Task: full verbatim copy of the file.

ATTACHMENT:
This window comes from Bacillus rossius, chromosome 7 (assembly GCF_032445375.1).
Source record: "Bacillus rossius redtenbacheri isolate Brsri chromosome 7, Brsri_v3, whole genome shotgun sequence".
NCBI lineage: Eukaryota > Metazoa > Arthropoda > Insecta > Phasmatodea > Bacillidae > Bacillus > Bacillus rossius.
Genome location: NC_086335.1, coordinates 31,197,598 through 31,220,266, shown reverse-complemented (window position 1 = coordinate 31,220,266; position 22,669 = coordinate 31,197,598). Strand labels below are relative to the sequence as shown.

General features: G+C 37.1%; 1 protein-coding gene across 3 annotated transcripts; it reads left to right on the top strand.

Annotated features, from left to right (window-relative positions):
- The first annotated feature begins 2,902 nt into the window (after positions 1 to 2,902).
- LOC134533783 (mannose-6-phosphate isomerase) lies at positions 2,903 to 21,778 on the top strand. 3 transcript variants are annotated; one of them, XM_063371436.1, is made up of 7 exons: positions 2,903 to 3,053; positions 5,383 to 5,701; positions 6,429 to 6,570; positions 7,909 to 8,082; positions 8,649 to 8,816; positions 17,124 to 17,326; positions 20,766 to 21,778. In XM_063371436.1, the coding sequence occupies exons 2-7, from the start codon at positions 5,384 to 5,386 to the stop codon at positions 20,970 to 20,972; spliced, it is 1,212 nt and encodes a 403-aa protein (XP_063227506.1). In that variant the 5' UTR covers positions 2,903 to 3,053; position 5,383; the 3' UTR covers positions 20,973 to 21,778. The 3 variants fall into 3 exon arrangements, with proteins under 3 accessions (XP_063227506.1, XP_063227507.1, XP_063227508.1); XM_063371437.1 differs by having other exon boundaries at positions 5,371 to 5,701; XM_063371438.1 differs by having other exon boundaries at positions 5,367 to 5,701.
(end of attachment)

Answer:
This window comes from Bacillus rossius, chromosome 7 (assembly GCF_032445375.1).
Source record: "Bacillus rossius redtenbacheri isolate Brsri chromosome 7, Brsri_v3, whole genome shotgun sequence".
NCBI lineage: Eukaryota > Metazoa > Arthropoda > Insecta > Phasmatodea > Bacillidae > Bacillus > Bacillus rossius.
Genome location: NC_086335.1, coordinates 31,197,598 through 31,220,266, shown reverse-complemented (window position 1 = coordinate 31,220,266; position 22,669 = coordinate 31,197,598). Strand labels below are relative to the sequence as shown.

General features: G+C 37.1%; 1 protein-coding gene across 3 annotated transcripts; it reads left to right on the top strand.

Annotated features, from left to right (window-relative positions):
- The first annotated feature begins 2,902 nt into the window (after positions 1 to 2,902).
- LOC134533783 (mannose-6-phosphate isomerase) lies at positions 2,903 to 21,778 on the top strand. 3 transcript variants are annotated; one of them, XM_063371436.1, is made up of 7 exons: positions 2,903 to 3,053; positions 5,383 to 5,701; positions 6,429 to 6,570; positions 7,909 to 8,082; positions 8,649 to 8,816; positions 17,124 to 17,326; positions 20,766 to 21,778. In XM_063371436.1, the coding sequence occupies exons 2-7, from the start codon at positions 5,384 to 5,386 to the stop codon at positions 20,970 to 20,972; spliced, it is 1,212 nt and encodes a 403-aa protein (XP_063227506.1). In that variant the 5' UTR covers positions 2,903 to 3,053; position 5,383; the 3' UTR covers positions 20,973 to 21,778. The 3 variants fall into 3 exon arrangements, with proteins under 3 accessions (XP_063227506.1, XP_063227507.1, XP_063227508.1); XM_063371437.1 differs by having other exon boundaries at positions 5,371 to 5,701; XM_063371438.1 differs by having other exon boundaries at positions 5,367 to 5,701.